Drought Effects in Climate Change Manipulation Experiments: Quantifying the Influence of Ambient Weather Conditions and Rain-out Shelter Artifacts
- 1.1k Downloads
Extreme drought events challenge ecosystem functioning. Ecological response to drought is studied worldwide in a growing number of field experiments by rain-out shelters. Yet, few meta-analyses face severe challenges in the comparability of studies. This is partly because build-up of drought stress in rain-out shelters is modified by ambient weather conditions. Rain-out shelters can further create confounding effects (radiation, temperature), which may influence plant responses. Yet, a quantification of ecophysiological effects within rain-out shelters under opposing ambient weather conditions and of microclimatological artifacts is missing. Here, we examined phytometers—standardized potted individuals of Plantago lanceolata—under rain-out shelter, rain-out shelter artifact control, and ambient control during opposing outside microclimatological conditions. Furthermore, we tested for artifacts of rain-out shelters on plant responses in a long-term semi-natural grassland experiment. Phytometer plants below the rain-out shelters showed lower stomatal conductance, maximum quantum efficiency, and leaf water potential during warm ambient conditions with high evaporative demand than during cold conditions with low evaporative demand. Plant performance was highly correlated with ambient temperature and vapor pressure deficit (VPD). Rain-out shelter artifacts on plant responses were nonsignificant. Rain-out shelters remain a viable tool for studying ecosystem responses to drought. However, drought manipulations using rain-out shelters are strongly modified by ambient weather conditions. Attributing the results from rain-out shelter studies to drought effects and comparability among studies and study years therefore requires the quantification of the realized drought stress, for example, by relating ecosystem responses to measured microclimatological parameters such as air temperature and VPD.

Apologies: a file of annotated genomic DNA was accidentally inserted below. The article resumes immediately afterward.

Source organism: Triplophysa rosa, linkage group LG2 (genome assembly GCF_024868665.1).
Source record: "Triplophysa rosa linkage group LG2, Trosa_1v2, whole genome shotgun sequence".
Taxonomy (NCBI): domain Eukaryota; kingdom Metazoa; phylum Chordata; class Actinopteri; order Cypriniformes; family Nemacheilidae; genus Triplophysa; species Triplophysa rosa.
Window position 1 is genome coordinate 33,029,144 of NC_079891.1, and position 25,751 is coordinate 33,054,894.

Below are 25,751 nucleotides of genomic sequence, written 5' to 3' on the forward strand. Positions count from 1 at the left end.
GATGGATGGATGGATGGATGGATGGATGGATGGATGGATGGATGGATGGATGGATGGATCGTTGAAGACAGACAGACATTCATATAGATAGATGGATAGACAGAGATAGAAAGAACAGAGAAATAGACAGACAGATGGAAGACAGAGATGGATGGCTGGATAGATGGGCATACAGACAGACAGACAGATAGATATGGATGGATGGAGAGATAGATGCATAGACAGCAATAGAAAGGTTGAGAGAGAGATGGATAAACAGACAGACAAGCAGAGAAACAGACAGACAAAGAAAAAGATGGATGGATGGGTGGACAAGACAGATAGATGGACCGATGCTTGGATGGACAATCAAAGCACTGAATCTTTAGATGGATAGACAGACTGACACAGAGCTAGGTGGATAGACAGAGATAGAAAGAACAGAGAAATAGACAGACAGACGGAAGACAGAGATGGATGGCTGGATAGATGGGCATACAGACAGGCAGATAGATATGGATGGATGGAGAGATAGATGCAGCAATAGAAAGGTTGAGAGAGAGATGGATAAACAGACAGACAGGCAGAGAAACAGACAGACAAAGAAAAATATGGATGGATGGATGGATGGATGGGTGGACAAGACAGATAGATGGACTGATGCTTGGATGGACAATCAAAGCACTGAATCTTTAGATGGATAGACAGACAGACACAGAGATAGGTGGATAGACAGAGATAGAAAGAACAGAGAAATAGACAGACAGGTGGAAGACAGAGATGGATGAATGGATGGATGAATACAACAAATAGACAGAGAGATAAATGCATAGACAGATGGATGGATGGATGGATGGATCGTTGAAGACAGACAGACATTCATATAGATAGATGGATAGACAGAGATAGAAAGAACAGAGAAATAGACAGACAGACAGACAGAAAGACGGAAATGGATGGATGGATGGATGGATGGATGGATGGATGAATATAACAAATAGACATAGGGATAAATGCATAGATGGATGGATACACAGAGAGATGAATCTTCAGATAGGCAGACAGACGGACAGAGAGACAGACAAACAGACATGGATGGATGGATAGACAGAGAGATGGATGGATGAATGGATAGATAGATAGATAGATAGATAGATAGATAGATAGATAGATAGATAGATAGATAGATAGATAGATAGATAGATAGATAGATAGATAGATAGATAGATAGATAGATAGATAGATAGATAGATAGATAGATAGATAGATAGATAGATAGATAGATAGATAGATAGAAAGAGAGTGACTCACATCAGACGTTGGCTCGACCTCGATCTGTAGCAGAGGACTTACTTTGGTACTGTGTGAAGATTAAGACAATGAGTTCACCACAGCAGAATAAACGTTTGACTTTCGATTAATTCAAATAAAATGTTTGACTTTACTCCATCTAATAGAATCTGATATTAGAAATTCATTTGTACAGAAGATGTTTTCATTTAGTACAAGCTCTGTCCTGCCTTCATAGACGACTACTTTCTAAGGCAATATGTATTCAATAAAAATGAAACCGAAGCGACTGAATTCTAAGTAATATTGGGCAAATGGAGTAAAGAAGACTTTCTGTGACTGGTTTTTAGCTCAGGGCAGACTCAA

Keywordsprecipitation manipulation experiment experimental design artifact control extreme weather event EVENT experiment microclimate pulse experiment drought